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I'm working on a Pong game and right now I'm working on being able to register multiple KeyDown presses simulatenously. I used the Win32 native method GetKeyBoardState first to loop through all of the virtual keys and see if any of the keys matched the game input keys. Now this worked just fine but in the interest of optimization I figured that it would be quicker to use GetKeyState since there are only 4 valid input keys and then simply check if any of those keys are pressed down.

Surprisingly it is incredibly slow and choppy, a lot worse than GetKeyBoardState so I'm wondering if there's something in my code that's slowing it down. Here's the complete implementation

NativeMethods.cs

internal static class NativeMethods
    {
        [DllImport("user32.dll")]
        [return: MarshalAs(UnmanagedType.Bool)]
        internal static extern bool GetKeyboardState(byte[] lpKeyState);

        [DllImport("user32.dll")]
        internal static extern short GetKeyState(int nVirtKey);
    }

Keyboard.cs

static class Keyboard
{
    public static bool GetKeyState(Keys vKey)
    {
        short results = NativeMethods.GetKeyState((int)vKey);
        // We're only going to use this to look for arrow keys so
        // No need to differntiate results based on low or high order bits
        switch (results) 
        {
            case 0: //KEY STATE: NOT PRESSED
                return false;
            case -127: //KEY STATE: PRESSED
                return true;
        }
        return false;
    }

GameForm.cs

 private void GameForm_KeyDown(object sender, KeyEventArgs e)
        {
            var movementData = new Tuple<int, Move>(-1, Pong.Move.Down);

            //Check how many keys that are pressed down (for example both players might be moving their paddles simulatenously)
            var pressedKeys = inputKeys.Where(key => Keyboard.GetKeyState(key));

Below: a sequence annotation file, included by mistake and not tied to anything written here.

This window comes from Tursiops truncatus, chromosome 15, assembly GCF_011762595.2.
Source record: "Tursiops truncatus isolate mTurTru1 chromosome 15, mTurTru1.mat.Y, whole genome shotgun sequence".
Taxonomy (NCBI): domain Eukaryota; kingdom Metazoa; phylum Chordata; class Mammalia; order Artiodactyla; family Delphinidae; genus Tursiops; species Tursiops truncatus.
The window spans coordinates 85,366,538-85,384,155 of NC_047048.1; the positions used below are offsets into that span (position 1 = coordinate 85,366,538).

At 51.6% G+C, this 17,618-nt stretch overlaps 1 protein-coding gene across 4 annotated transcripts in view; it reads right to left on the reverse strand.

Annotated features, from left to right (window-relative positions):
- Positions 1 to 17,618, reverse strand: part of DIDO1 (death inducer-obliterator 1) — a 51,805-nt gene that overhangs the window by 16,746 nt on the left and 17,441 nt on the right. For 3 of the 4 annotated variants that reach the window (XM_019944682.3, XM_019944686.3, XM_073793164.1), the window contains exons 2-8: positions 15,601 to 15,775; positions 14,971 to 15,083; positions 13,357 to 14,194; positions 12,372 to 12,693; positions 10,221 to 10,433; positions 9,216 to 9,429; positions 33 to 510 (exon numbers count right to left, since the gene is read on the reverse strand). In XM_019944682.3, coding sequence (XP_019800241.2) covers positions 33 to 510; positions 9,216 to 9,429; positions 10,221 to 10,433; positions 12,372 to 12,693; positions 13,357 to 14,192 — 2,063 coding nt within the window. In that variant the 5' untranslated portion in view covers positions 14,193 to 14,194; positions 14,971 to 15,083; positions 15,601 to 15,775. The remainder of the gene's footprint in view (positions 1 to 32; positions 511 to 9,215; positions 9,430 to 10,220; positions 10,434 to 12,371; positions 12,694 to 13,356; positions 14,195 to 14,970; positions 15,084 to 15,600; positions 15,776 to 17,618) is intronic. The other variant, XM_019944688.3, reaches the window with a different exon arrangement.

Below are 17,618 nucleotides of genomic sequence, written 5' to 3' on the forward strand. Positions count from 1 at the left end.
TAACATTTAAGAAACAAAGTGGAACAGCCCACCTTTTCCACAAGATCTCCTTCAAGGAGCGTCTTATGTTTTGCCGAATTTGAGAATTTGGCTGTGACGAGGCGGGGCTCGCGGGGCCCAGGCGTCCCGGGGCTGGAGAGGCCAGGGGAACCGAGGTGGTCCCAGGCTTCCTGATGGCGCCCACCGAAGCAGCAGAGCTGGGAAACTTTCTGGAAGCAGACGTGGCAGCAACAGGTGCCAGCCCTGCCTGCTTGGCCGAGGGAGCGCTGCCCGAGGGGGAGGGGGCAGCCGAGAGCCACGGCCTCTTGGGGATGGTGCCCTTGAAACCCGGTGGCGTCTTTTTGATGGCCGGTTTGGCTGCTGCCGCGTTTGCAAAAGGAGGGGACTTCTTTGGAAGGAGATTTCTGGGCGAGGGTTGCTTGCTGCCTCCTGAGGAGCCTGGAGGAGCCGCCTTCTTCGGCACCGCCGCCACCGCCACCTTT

//Check if pressed key equals any of the player assigned keys.. If so call MovePaddle()

            foreach (Keys key in pressedKeys)
            {
                switch (key)
                {
                    case Keys.Up:
                        movementData = Tuple.Create(0, Pong.Move.Up);
                        break;
                    case Keys.Down:
                        movementData = Tuple.Create(0, Pong.Move.Down);
                        break;
                    case Keys.W:
                        movementData = Tuple.Create(1, Pong.Move.Up);
                        break;
                    case Keys.S:
                        movementData = Tuple.Create(1, Pong.Move.Down);
                        break;
                }
                gameController.MovePaddle(movementData.Item1, movementData.Item2);
            }           
        }
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2 Answers 2

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Your bool GetKeyState is incorrect. The reason for this is that the comment

No need to differntiate results based on low or high order bits

is wrong. The low bit will alternate between 0 and 1 for all keys, not just caps-lock/num-lock/scroll-lock. So the method will return false for every second key-press.

Replace it by:

public static bool GetKeyState(Keys vKey)
{
    short state = NativeMethods.GetKeyState((int)vKey);
    return (state & 0x80) != 0;
}
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What is impacting you performance so heavily is the creation of Tuples everytime you recieve a keypressed event.

creating objects is slow. What you should do instead is, directly apply the changes to the moving objects (your two pong-thingies).

private void GameForm_KeyDown(object sender, KeyEventArgs e)
{
   var pressedKeys = inputKeys.Where(key => Keyboard.GetKeyState(key));
   foreach(Keys key in pressedKeys)
      switch(key){
         case Keys.Up:
             leftPong.Positon += FIXEDVALUE;
             break;
         case Keys.Down:
             leftPong.Position -= FIXEDVALUE;
             break;
         //continue...
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  • \$\begingroup\$ Are you saying that there's a big difference in performance inbetween creating one instance of an integer, one instance of an enum and create one instance of a tuple to hold aforementioned instances? I must admit I didn't think that tuples would take up a lot of resources. \$\endgroup\$ Apr 18, 2014 at 9:46
  • \$\begingroup\$ @Overly It's not the creation in itself, but the interval in which it's perfomed \$\endgroup\$
    – Vogel612
    Apr 18, 2014 at 10:09
  • 1
    \$\begingroup\$ Sounds unlikely. Creating objects only matters if you do it millions of times per second. \$\endgroup\$ Apr 20, 2014 at 19:12

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